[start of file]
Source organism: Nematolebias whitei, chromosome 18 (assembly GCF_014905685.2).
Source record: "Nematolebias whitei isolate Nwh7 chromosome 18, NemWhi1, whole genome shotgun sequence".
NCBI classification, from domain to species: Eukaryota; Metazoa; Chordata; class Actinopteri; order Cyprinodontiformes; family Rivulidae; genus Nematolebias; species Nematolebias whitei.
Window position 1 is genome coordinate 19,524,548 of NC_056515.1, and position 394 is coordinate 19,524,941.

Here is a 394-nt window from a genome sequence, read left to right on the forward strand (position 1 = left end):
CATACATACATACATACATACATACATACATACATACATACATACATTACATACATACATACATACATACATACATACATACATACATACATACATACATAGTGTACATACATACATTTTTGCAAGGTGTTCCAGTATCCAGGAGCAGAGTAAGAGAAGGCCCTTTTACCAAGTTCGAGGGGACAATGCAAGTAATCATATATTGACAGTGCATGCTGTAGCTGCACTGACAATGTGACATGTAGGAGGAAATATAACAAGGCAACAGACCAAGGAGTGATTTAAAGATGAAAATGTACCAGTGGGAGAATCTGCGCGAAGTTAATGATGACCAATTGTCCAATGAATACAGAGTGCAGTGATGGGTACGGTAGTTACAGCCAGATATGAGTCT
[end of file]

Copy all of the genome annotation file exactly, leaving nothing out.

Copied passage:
Source organism: Nematolebias whitei, chromosome 18 (assembly GCF_014905685.2).
Source record: "Nematolebias whitei isolate Nwh7 chromosome 18, NemWhi1, whole genome shotgun sequence".
NCBI classification, from domain to species: Eukaryota; Metazoa; Chordata; class Actinopteri; order Cyprinodontiformes; family Rivulidae; genus Nematolebias; species Nematolebias whitei.
Window position 1 is genome coordinate 19,524,548 of NC_056515.1, and position 394 is coordinate 19,524,941.

Here is a 394-nt window from a genome sequence, read left to right on the forward strand (position 1 = left end):
CATACATACATACATACATACATACATACATACATACATACATACATTACATACATACATACATACATACATACATACATACATACATACATACATACATAGTGTACATACATACATTTTTGCAAGGTGTTCCAGTATCCAGGAGCAGAGTAAGAGAAGGCCCTTTTACCAAGTTCGAGGGGACAATGCAAGTAATCATATATTGACAGTGCATGCTGTAGCTGCACTGACAATGTGACATGTAGGAGGAAATATAACAAGGCAACAGACCAAGGAGTGATTTAAAGATGAAAATGTACCAGTGGGAGAATCTGCGCGAAGTTAATGATGACCAATTGTCCAATGAATACAGAGTGCAGTGATGGGTACGGTAGTTACAGCCAGATATGAGTCT